The CTSA covers existing and emerging technologies including perchloroethylene, hydrocarbons, and wetcleaning. There have been a number of improvements in traditional drycleaning systems which are based on solvents such as perchloroethylene. A relatively new process called wetcleaning is a water-based system which uses large, specialized machines to gently wash and dry clothes. The machines may be programmed for many variables, such as mechanical action, water and drying temperature, moisture levels in the dryer, and water and detergent volumes. The CTSA contains a relative comparison of existing processes: perchloroethylene (perc), hydrocarbon (HC) systems including Stoddard, 140 , and DF-2000, and wetcleaning. The information on emerging technologies, those not yet commercially available, is general and reflects information provided by the manufacturers. While this information cannot be independently verified at this time, it is useful to provide a glimpse at technologies that may become viable choices for drycleaners in the future. Emerging technologies mentioned in the CTSA include a process that uses carbon dioxide in a liquid state, a glycol ether based process, and several others still in development.
The CTSA presents a screening level risk assessment on existing professional fabricare processes. It is not a comprehensive risk assessment of any one chemical. The CTSA compares relative, not absolute, health, environmental and safety concerns for each of the existing cleaning processes. The CTSA does not, nor is it intended to, represent the full range of hazards that could be associated with clothes cleaning technologies. Careful interpretation of the risk information in the CTSA is necessary given the extent and type of hazard and exposure data, and their accompanying uncertainties. Also, absence of information on a technology does not imply there would be no risks associated with its use.
The CTSA makes general comparisons among existing cleaning processes. The comparisons are based on factors such as consumer perception and ability of a process to clean garments effectively. It is important for the proper interpretation of this information to keep in mind that there is much more performance information available for traditional cleaning methods than for the newer ones. As the results of additional performance studies become available, the GTCP will publish fact sheets and case studies summarizing the new information.
The CTSA developed a cost analysis using industry-supplied data and publicly available information. This analysis includes the costs of running a professional clothes cleaning business with factors such as rent, basic operating expenses, and equipment. The equipment capacity, equipment type, and the location of the facility will also affect the costs and economic viability of a professional cleaning operation. The CTSA has focused on a subset of costs associated with operating clothes cleaning facilities.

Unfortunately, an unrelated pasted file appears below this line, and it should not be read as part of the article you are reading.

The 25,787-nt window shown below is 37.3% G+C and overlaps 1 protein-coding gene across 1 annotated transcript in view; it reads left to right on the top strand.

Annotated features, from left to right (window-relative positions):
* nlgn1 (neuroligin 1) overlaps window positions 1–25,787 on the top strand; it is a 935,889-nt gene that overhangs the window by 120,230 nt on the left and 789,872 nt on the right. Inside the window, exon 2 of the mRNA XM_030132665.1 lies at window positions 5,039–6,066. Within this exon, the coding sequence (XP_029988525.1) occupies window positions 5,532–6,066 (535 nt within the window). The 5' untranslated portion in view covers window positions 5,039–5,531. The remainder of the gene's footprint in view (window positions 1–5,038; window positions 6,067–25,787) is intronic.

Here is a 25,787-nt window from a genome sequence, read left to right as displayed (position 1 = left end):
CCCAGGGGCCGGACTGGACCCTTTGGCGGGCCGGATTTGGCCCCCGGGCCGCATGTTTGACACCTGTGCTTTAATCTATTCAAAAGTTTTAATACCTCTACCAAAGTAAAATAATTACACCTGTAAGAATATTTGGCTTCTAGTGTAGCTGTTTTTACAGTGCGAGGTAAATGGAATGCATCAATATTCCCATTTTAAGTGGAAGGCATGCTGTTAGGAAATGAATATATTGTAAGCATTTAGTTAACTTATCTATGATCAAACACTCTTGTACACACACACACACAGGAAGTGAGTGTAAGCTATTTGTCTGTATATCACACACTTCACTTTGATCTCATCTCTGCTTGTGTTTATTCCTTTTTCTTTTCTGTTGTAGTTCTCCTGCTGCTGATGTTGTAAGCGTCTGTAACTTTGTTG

The public will benefit from the information published in the CTSA and CTSA-based information products because these documents will help them understand how their everyday choices affect the environment. Consumers of professional garment care face an every widening array of products and services from which to choose. As people better understand how a cleaning process affects their environment, they will be better equipped to make responsible decisions that benefit them, their families, and the community.
Drycleaners interested in new cleaning technologies will benefit directly from the CTSA's compilation of information and detailed analyses. The drycleaning industry as a whole is keenly interested in process improvements and new process developments, and there are a growing number of individual cleaners who are actively seeking to incorporate new processes into their businesses. The CTSA will provide useful information on the methods that may be used by cleaners or others to conduct their own evaluations.
Through the DfE GTCP, EPA plans to continue working with a broad base of stakeholders to incorporate environmental concerns in fabricare industries. For example, EPA hopes by supporting increased development and use of designs, fabrics, and clothing construction techniques which are compatible with environmentally-preferable cleaning processes, that those products will allow cleaners to choose "greener" cleaning techniques. It is anticipated that the publication of the CTSA, along with new joint stakeholder efforts, not only will encourage improvement and expansion of fabricare choices, but will also remove barriers that prevent adoption of economically competitive and environmentally sound processes.
Contact PPIC to receive an information packet to learn more about EPA's DfE Program or the Garment and Textile Care Partnership, or to request a single copy of the following documents:
- CTSA for Professional Fabricare Processes (EPA 744-B-98-001)
- Summary CTSA (EPA 744-S-98-001)
- Fact Sheet (EPA 744-F-98-011)
- Frequently Asked Questions about Drycleaning (EPA 744-K-98-002 )
Pollution Prevention Information Clearinghouse
U.S. Environmental Protection Agency
1200 Pennsylvania Ave. NW (7407-T)
Washington, DC 20460-0001
Copies of these documents are also available for purchase from: NTIS (800-553-NTIS)